Houston Astros: How To Build a Rivalry with the Texas Rangers
The commissioner, new ownership and pundits tried to sell a rivalry between the Houston Astros and Texas Rangers as the best part about the Astros moving to the American League West. Most fans are against the move and only the most naive of fans would buy a rivalry between the two teams. So, what needs to happen for a rivalry to happen?
Here, we will look at the common characteristics that rivalries have across sports. Then, we will see if the Astros and Rangers can use those to build a rivalry that work for each other. One thing is for sure: It takes more work than most think.
Obviously, this is the factor that the commissioner is counting on. This is why he had a rivalry series in interleague where teams played their closest "rival." Unfortunately, the commissioner is not a historian.
Yet, the Mets and Yankees aren't that big. The two LA teams aren't really rivals and the same could be said of the two Bay Area teams. The two Chicago teams really aren't a big rivalry either.
I think you are getting the idea. Proximity doesn't create a rivalry; it only makes it more interesting if it already exists.
Unfortunately, one of the biggest ingredients in a rivalry cannot be manufactured. Ironically, the Houston Chronicle's Richard Justice decried the Aggies moving to the SEC because it would end this great rivalry. Yet, he was on board with the Astros leaving. No one could ever accuse him of being consistent in his opinions.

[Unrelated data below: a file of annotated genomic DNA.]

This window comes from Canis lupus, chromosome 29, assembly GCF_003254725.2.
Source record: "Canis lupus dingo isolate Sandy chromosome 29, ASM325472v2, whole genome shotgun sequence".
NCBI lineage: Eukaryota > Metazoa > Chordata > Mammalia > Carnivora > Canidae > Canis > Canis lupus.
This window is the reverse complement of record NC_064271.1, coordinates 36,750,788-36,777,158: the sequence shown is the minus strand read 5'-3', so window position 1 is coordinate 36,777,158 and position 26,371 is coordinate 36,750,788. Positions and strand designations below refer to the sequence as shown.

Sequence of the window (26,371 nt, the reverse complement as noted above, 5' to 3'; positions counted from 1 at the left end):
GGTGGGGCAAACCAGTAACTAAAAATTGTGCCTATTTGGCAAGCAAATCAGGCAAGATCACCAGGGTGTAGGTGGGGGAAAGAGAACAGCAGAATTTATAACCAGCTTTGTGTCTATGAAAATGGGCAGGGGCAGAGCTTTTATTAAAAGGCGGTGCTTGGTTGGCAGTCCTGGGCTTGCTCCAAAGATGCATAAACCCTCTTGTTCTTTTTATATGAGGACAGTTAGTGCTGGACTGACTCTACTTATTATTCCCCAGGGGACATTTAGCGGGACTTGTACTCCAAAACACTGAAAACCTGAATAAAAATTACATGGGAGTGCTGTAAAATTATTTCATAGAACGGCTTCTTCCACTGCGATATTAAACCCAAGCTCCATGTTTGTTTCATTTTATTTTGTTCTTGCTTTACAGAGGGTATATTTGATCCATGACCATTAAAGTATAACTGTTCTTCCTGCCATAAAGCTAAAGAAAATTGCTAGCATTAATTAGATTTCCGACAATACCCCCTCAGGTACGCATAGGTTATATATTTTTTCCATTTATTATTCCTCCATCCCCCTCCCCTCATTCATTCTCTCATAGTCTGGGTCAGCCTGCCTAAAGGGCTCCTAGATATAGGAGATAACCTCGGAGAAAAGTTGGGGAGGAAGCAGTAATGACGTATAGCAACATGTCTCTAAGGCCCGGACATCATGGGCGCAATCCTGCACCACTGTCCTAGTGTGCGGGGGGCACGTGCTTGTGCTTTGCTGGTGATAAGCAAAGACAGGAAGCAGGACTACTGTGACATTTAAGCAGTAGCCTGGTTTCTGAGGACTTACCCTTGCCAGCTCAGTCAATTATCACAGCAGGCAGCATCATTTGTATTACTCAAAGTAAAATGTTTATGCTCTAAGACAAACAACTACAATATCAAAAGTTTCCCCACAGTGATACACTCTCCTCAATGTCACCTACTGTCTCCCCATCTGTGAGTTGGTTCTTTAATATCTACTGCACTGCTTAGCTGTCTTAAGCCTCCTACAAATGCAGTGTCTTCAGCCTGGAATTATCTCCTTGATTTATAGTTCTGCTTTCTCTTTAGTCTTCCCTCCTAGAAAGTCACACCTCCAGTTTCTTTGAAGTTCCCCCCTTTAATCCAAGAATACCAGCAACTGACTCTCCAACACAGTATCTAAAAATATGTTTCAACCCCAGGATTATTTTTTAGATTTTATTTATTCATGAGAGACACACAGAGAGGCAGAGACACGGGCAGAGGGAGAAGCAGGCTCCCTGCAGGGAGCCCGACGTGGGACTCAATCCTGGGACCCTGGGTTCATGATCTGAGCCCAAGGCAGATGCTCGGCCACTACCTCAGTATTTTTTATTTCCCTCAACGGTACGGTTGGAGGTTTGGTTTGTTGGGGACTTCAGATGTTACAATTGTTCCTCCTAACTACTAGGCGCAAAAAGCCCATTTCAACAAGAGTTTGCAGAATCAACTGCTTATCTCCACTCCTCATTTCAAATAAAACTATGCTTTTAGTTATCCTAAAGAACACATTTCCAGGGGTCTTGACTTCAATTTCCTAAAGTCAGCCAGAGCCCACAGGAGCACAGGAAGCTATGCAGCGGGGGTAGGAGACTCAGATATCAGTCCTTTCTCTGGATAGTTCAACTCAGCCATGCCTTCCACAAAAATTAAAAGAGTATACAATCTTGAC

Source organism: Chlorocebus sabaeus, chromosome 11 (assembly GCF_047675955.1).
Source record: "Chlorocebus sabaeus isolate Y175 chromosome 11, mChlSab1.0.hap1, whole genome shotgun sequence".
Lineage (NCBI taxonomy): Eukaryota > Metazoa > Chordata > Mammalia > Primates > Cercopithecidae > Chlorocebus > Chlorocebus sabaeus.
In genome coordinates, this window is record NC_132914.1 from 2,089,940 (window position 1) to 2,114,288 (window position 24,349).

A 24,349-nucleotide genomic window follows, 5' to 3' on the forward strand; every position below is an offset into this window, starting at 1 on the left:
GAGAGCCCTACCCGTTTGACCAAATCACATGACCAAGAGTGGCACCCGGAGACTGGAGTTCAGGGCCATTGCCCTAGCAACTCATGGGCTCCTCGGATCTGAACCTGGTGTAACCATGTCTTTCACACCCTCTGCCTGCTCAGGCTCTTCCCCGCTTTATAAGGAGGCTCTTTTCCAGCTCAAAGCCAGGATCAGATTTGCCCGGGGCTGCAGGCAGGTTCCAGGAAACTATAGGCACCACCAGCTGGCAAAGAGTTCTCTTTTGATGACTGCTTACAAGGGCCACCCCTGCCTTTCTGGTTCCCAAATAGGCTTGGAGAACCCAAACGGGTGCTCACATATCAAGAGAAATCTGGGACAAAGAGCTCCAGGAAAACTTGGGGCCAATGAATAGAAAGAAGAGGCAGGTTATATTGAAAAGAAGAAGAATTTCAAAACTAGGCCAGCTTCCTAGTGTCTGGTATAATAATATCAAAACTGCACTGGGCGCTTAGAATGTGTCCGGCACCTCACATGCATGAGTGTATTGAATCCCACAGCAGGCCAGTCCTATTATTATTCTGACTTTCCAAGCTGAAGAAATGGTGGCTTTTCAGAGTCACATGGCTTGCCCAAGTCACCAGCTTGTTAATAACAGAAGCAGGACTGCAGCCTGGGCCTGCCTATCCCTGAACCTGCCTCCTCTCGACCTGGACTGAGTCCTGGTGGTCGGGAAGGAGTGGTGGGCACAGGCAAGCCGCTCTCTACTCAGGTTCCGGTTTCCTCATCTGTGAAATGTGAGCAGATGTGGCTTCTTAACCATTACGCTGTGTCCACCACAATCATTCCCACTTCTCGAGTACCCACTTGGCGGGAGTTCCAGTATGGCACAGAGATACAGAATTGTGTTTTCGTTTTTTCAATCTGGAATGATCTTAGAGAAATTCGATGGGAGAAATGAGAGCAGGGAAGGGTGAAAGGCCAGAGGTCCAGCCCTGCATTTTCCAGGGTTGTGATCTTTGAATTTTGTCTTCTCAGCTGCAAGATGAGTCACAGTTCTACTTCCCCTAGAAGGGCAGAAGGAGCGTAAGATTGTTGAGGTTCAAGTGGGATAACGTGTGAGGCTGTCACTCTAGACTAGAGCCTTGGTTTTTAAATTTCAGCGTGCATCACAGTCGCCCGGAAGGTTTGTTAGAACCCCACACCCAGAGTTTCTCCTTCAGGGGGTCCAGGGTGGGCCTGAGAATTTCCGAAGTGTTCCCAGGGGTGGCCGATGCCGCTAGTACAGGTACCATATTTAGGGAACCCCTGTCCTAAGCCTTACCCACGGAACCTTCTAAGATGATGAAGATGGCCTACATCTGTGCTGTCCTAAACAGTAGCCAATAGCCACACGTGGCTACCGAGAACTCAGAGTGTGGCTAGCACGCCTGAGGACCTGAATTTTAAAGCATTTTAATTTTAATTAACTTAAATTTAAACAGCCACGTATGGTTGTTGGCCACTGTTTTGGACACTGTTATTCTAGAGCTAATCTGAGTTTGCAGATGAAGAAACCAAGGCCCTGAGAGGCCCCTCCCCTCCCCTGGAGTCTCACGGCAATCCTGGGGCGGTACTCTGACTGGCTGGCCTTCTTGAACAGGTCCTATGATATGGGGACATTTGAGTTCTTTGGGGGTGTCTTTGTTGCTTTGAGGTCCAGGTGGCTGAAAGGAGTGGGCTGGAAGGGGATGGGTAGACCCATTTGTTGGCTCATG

All good rivalries, whether they be baseball, basketball or football, need time to fester. Any good Red Sox or Yankees fan can tell you what happened in 1978, 2003 and some will even point back to 1919. You cannot speed up the clock. Rivalries must be organic; they cannot be created in a lab.
Games That Matter
The Astros and the Braves are rivals. Are they particularly close together geographically? Not particularly. Are they in the same division? Nope.
Simply put, they are rivals because they have played a ton of important games. They have matched up in the regular season when both teams were fighting for a playoff berth and they met four times in the playoffs.
Of course, it is all the better when you remember that both teams won two playoff series against each other. We are getting ahead of ourselves though. The Silver Boot didn't really matter all that much because there was nothing at stake. It is similar to the Cowboys/Texans annual preseason game. Bragging rights are nice, but bragging rights and an important victory are doubly nice.
You can have proximity, time and games that matter, but if one team is always winning it really isn't much of a rivalry. When you consider the best rivalries in sports (Alabama vs. Auburn, Ohio St. vs Michigan, Lakers v. Celtics, etc.) you see one thing in common: Each side has a relatively even chance of winning.
The Cardinals and Astros met in two consecutive NLCS. Both teams took one series from the other. In the 16 years of the Central division, the Astros won four division titles and two wild-card berths. The Cardinals won most of the others. The two teams combined to win more division titles than the other four teams combined.